Bomani Jones in Playboy:
When did you realize you had become somebody?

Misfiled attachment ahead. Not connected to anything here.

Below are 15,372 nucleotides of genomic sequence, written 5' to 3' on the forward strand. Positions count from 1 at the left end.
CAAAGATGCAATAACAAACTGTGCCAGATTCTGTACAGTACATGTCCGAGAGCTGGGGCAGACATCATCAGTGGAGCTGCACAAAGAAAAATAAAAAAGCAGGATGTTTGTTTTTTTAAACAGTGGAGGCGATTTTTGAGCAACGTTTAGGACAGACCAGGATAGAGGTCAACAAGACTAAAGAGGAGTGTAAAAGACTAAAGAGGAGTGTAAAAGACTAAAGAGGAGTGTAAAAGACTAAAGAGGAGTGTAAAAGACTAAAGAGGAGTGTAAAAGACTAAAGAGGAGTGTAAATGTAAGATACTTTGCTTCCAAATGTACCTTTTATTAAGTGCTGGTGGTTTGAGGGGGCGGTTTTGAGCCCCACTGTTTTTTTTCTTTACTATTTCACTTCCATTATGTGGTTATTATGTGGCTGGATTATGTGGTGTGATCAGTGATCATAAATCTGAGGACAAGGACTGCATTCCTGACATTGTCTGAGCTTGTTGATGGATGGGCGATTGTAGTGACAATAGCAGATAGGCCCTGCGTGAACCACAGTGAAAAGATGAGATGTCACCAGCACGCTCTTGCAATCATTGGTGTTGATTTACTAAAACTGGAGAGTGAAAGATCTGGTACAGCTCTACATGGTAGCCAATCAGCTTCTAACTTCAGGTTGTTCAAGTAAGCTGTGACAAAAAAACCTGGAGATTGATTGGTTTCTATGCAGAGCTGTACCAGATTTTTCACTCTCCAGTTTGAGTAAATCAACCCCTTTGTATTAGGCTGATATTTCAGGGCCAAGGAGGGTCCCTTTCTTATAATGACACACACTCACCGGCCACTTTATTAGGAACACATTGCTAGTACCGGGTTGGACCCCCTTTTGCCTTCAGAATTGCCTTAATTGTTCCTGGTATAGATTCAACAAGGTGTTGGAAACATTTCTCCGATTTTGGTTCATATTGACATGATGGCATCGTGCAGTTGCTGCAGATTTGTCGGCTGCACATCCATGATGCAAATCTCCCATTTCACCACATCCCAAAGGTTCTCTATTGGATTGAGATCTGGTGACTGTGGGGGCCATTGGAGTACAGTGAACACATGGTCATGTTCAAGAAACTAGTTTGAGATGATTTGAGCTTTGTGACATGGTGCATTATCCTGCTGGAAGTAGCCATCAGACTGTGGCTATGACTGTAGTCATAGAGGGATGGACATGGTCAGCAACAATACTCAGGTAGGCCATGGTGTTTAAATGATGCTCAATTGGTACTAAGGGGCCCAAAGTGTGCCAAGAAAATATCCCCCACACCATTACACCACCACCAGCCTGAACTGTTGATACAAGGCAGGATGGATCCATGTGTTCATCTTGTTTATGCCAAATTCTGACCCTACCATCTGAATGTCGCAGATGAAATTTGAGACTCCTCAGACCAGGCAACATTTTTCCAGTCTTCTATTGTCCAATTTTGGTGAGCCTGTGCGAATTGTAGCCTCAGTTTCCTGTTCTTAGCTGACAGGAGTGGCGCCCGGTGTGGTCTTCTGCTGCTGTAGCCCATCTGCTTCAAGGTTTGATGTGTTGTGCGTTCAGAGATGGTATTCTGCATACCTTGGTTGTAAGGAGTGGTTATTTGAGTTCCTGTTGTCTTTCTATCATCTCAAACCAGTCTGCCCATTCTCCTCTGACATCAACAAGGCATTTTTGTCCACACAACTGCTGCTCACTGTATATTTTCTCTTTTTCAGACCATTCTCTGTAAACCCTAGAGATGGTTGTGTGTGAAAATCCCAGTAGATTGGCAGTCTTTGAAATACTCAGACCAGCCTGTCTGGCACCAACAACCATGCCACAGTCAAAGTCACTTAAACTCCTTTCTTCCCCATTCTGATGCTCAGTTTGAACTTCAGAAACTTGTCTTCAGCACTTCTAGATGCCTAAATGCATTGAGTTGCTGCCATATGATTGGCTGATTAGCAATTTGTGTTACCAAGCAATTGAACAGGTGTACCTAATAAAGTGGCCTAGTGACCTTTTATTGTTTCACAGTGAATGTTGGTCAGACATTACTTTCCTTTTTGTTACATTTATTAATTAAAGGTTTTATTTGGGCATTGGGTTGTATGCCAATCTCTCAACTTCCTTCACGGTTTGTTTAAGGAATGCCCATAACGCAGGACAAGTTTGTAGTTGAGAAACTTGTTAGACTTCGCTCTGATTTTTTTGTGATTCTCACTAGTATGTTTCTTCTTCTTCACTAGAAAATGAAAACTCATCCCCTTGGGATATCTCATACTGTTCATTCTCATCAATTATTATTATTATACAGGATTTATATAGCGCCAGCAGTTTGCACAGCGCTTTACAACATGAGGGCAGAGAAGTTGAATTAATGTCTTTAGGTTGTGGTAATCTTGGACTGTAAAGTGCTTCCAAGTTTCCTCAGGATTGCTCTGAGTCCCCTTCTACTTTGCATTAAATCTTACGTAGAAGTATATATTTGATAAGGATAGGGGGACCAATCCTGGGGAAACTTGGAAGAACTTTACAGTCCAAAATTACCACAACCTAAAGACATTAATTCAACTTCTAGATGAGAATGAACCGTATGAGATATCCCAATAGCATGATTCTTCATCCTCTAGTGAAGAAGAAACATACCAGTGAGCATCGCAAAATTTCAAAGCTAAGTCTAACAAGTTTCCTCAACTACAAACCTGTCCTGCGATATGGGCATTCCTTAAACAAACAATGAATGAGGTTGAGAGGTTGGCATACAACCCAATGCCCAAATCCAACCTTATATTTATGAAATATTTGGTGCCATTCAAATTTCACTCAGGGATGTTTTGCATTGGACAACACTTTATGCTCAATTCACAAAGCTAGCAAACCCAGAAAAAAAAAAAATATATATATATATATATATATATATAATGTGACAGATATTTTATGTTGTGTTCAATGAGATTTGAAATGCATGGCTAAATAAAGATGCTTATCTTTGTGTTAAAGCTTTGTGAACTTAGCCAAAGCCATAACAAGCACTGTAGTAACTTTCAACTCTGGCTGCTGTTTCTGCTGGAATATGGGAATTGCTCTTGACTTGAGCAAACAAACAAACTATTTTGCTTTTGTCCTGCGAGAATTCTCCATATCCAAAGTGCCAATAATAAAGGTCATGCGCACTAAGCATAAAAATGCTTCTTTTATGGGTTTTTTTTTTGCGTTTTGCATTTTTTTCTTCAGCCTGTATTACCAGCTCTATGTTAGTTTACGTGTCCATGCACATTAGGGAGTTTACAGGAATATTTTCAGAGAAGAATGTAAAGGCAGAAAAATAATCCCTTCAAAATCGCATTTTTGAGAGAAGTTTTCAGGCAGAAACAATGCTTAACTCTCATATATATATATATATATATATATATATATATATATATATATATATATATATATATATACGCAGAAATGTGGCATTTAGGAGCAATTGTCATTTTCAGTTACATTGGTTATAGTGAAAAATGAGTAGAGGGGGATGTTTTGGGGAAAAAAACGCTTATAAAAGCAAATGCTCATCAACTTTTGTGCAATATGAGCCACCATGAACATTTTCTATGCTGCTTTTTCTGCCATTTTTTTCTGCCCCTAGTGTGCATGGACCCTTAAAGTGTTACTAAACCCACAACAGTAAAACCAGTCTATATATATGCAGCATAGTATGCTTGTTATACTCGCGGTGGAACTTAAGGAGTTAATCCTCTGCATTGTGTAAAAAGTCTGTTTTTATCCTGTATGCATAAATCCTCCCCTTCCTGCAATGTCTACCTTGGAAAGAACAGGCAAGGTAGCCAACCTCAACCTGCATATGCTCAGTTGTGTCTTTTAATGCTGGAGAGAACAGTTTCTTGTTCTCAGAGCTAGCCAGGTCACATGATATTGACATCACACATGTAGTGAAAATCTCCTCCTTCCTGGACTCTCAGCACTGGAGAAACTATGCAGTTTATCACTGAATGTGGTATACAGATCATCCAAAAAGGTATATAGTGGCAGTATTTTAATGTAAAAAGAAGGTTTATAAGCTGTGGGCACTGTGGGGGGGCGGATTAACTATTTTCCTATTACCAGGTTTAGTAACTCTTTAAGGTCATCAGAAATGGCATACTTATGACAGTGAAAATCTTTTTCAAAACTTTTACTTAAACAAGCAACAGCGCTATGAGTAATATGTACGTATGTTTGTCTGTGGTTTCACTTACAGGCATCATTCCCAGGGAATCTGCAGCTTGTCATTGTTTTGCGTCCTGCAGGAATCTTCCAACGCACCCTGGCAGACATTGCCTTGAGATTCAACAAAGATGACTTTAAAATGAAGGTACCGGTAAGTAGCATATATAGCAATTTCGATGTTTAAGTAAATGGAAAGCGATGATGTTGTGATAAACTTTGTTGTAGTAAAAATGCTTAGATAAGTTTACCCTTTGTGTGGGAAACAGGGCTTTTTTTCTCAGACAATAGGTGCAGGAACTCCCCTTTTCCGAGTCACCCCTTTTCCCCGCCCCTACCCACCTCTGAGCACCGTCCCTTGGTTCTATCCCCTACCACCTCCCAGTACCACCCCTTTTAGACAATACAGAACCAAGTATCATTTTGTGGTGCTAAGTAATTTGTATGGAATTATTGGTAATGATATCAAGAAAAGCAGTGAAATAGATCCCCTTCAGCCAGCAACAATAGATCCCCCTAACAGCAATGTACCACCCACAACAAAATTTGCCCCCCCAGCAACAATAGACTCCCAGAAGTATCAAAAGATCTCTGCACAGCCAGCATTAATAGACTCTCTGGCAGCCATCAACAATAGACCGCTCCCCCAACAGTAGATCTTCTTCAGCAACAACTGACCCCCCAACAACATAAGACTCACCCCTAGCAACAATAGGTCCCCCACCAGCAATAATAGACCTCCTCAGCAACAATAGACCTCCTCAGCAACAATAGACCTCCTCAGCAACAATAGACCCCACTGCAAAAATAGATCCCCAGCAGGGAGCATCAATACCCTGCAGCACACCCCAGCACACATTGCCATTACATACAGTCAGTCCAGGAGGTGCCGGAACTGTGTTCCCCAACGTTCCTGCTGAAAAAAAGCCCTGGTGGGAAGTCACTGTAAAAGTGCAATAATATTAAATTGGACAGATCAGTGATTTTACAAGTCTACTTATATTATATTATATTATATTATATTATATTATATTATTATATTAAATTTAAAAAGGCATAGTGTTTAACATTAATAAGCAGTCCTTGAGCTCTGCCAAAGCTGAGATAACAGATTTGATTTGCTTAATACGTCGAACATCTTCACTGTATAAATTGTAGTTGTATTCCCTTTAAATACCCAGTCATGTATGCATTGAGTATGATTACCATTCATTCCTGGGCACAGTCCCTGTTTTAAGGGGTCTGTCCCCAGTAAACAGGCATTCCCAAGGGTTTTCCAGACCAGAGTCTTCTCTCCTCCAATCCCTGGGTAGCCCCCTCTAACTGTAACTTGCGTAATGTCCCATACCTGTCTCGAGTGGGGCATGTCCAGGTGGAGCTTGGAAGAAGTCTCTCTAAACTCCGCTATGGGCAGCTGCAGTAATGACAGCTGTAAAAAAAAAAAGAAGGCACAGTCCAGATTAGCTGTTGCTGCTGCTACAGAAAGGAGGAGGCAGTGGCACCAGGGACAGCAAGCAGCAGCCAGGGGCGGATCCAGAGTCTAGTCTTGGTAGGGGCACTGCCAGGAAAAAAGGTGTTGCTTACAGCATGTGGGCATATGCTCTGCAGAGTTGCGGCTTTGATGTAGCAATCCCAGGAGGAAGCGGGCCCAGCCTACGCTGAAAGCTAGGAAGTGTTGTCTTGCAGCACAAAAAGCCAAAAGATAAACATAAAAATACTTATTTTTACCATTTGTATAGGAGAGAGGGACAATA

When I came to The Atlantic I’d been writing for 12 years. The Atlantic is seen as this arbiter of sophisticated ideas, well ensconced in the mainstream consensus, and then they bring in this dude. I wasn’t making the case for reparations back then, but I was saying that sort of shit. I could see the reaction, and it built a little bit, and then when “The Case for Reparations” came out—holy shit. But even then it was like, “This is one story, and I’ll go back to my life.” I thought Between the World and Me would hit people who read shit. When we did BookExpo America, the book-trade joint, there was a line of people to get the galleys. I was like, “What the fuck?” And I knew it was some shit when somebody said to me on Twitter, “Oh, you’ve got to be a celebrity to get this book?” [laughs] Who the fuck wants a galley? And then when you’ve gotten love from Toni Morrison—it still didn’t hit me. When I started seeing the reaction to it I thought, Oh, this is different.